I have a confession to make… I’ve been lurking on Twitter for some time now. I go through phases, sometimes I’ll be on Twitter every day, morning and evening reading the conversations others have, following links to blogs, policies and resources. Sometimes though it’s all too fast paced, too much going on, too much to follow and too many people talking, too hectic and to time consuming. So, I’d avoid Twitter – admittedly this is mostly during term time when there is so much going on. Then the holidays come and I creep back like a repeat truant, hoping that no one will have noticed that I was away (which of course they don’t because I never say anything) but also feeling like I missed a whole bunch of really valuable stuff that I can never catch up on!
So, as we come to the end of the summer holidays, most of which have been spent writing a dissertation about how teachers use Twitter and how they find it valuable, all the time hiding my guilty secret that during term time I really don’t use Twitter! Having read all the positives, and seeing a clear link between the level of teachers’ engagement with Twitter and how valuable they find it and how much impact they feel it has on their practice I am now determined not to forsake this resource when it will be of most use, when I can find the most resources and expertise that people are kind enough to share. With this end in mind I have been investigating how I can use lists to make my Twitter feed more manageable. I’ve made lists for each of the subjects I teach – currently Geography, Politics and Sociology, one for other leaders on Twitter (I’m also a HoD), and one for Celebrities (obviously the most important and informative group!). I am well aware that I am behind the curve, that I’m coming to the list party late, so for all you advanced Twitterers, please have patience, and share your listy wisdom!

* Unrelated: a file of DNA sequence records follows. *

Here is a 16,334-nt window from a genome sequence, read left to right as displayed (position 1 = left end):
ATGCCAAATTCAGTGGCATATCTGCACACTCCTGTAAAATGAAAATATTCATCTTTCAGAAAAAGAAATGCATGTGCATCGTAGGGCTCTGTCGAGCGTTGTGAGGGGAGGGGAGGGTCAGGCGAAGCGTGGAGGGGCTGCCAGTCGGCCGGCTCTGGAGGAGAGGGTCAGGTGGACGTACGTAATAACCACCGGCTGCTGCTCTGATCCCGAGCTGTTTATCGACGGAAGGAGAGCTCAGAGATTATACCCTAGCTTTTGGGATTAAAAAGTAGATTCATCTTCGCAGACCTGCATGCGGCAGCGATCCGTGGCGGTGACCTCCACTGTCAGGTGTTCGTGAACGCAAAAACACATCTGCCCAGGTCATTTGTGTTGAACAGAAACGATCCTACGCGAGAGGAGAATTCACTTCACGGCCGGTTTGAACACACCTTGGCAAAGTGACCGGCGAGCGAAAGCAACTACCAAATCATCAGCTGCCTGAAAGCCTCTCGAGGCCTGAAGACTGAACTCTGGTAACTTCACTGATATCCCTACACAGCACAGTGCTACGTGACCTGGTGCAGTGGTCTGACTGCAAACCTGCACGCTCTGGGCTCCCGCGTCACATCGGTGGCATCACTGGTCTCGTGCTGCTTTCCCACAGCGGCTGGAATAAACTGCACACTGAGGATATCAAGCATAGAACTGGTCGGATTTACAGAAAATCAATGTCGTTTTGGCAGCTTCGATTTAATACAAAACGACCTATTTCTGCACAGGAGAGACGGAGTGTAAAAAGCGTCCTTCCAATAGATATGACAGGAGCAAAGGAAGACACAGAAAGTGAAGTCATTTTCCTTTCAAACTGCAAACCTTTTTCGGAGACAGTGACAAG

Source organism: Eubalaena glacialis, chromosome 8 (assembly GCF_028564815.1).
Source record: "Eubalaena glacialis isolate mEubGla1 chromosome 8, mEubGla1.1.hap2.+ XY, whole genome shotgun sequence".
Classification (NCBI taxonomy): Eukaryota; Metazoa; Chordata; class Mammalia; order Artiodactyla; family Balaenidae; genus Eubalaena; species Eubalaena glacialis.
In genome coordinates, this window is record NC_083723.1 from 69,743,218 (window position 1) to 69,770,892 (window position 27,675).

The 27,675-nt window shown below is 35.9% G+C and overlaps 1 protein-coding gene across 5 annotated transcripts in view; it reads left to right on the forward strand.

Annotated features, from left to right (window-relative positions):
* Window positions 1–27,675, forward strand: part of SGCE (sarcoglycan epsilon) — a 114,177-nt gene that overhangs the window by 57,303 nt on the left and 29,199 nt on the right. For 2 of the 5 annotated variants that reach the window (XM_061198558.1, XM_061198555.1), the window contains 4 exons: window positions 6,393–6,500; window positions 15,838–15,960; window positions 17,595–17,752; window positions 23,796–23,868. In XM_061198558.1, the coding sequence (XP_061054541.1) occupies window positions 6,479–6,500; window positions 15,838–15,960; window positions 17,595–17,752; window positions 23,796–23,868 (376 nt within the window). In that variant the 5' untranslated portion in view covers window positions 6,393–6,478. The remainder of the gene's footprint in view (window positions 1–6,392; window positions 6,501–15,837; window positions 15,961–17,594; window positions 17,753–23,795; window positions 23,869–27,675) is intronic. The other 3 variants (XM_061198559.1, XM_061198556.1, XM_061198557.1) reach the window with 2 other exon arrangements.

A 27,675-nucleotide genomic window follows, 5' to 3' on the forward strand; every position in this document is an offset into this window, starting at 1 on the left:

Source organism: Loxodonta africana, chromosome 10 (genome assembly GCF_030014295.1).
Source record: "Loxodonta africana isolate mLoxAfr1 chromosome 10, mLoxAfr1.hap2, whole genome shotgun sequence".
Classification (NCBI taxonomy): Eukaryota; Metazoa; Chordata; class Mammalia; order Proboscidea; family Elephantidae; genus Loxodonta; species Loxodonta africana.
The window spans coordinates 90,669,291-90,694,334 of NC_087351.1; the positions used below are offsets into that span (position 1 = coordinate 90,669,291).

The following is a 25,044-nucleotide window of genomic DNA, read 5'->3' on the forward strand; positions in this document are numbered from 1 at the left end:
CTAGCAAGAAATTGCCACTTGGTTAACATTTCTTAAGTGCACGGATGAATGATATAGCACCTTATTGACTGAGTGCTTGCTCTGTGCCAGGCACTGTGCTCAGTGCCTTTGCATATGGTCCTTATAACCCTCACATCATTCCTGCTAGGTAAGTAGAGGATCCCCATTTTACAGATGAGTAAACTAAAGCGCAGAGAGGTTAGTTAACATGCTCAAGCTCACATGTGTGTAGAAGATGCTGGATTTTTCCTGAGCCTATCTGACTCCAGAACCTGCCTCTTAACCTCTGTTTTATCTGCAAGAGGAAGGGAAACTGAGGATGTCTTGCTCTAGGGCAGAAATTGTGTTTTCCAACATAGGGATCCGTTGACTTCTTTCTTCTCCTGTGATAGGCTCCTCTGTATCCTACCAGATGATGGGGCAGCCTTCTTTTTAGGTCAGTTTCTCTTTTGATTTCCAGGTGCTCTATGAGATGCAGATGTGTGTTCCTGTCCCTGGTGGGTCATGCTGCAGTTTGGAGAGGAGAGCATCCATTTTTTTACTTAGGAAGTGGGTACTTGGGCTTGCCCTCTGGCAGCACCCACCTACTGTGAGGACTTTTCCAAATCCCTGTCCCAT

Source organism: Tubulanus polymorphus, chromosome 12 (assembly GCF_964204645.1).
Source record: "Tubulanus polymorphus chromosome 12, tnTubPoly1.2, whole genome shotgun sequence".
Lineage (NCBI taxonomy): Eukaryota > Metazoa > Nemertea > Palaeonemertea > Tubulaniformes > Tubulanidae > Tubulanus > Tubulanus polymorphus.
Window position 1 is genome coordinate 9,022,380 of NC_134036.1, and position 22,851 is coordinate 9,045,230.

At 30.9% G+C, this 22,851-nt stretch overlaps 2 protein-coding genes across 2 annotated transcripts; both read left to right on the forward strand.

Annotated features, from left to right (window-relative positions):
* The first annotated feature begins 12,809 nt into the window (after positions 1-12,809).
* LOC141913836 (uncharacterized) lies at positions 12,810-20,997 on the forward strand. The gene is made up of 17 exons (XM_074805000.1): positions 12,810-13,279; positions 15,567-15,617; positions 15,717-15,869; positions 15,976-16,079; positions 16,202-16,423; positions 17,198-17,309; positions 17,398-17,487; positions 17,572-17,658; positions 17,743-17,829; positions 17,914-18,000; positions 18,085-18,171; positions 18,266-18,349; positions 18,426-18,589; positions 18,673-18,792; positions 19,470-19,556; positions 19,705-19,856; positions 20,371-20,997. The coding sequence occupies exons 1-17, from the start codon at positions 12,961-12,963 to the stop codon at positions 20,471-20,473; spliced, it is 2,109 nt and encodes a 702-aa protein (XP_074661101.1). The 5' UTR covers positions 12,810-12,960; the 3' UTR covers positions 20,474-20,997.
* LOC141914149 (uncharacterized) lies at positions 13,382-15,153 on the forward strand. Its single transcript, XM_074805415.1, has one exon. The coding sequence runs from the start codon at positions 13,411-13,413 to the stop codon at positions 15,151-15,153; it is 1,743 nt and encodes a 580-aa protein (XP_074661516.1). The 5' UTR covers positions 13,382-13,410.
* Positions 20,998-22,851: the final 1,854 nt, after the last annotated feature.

I hope that grouping these twitter educators into lists means that Twitter becomes more manageable. I really believe that not only is Twitter a great resource for sharing resources, ideas and news, it’s also a great place to share enthusiasm, experiences and the joys of teaching – something that is vital and extremely valuable particularly as the nights draw in and November seems to go on for ever. I’m hoping that when I am flagging, my lists will mean that I can easily find a group of educators who can help me re-energize and might have some resources that help and that maybe I can find the confidence to share some of my experiences, resources or thoughts! I’m going to see how this goes, and come back with an update in December.
In the mean time, get in touch: D
o you use lists? How? What am I missing? Is there a better platform that the website on my mac and the twitter app on my phone?